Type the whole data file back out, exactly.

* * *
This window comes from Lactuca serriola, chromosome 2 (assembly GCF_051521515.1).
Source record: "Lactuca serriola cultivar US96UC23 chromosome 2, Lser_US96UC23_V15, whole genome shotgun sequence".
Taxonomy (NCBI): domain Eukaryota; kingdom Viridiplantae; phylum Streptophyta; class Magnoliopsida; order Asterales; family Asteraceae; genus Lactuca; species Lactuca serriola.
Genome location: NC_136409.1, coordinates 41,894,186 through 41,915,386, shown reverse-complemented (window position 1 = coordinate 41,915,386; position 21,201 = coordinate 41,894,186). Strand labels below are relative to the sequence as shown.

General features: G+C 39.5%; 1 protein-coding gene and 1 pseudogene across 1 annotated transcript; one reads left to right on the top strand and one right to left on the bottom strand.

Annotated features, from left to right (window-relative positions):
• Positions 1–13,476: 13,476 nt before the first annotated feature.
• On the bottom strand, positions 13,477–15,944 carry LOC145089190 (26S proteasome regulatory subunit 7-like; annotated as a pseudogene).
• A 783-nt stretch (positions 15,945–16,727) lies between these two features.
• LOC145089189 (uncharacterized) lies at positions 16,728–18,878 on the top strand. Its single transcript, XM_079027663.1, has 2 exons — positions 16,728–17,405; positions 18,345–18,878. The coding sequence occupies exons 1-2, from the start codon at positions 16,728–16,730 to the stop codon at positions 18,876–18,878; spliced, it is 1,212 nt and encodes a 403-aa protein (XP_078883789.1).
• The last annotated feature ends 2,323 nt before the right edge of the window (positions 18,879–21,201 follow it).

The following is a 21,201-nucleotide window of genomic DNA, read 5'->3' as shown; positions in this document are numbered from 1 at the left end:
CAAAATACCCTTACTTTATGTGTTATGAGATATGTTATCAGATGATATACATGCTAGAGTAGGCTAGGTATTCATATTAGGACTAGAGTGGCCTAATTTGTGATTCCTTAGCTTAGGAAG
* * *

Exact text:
This window comes from Lactuca serriola, chromosome 2 (assembly GCF_051521515.1).
Source record: "Lactuca serriola cultivar US96UC23 chromosome 2, Lser_US96UC23_V15, whole genome shotgun sequence".
Taxonomy (NCBI): domain Eukaryota; kingdom Viridiplantae; phylum Streptophyta; class Magnoliopsida; order Asterales; family Asteraceae; genus Lactuca; species Lactuca serriola.
Genome location: NC_136409.1, coordinates 41,894,186 through 41,915,386, shown reverse-complemented (window position 1 = coordinate 41,915,386; position 21,201 = coordinate 41,894,186). Strand labels below are relative to the sequence as shown.

General features: G+C 39.5%; 1 protein-coding gene and 1 pseudogene across 1 annotated transcript; one reads left to right on the top strand and one right to left on the bottom strand.

Annotated features, from left to right (window-relative positions):
• Positions 1–13,476: 13,476 nt before the first annotated feature.
• On the bottom strand, positions 13,477–15,944 carry LOC145089190 (26S proteasome regulatory subunit 7-like; annotated as a pseudogene).
• A 783-nt stretch (positions 15,945–16,727) lies between these two features.
• LOC145089189 (uncharacterized) lies at positions 16,728–18,878 on the top strand. Its single transcript, XM_079027663.1, has 2 exons — positions 16,728–17,405; positions 18,345–18,878. The coding sequence occupies exons 1-2, from the start codon at positions 16,728–16,730 to the stop codon at positions 18,876–18,878; spliced, it is 1,212 nt and encodes a 403-aa protein (XP_078883789.1).
• The last annotated feature ends 2,323 nt before the right edge of the window (positions 18,879–21,201 follow it).

The following is a 21,201-nucleotide window of genomic DNA, read 5'->3' as shown; positions in this document are numbered from 1 at the left end:
CAAAATACCCTTACTTTATGTGTTATGAGATATGTTATCAGATGATATACATGCTAGAGTAGGCTAGGTATTCATATTAGGACTAGAGTGGCCTAATTTGTGATTCCTTAGCTTAGGAAG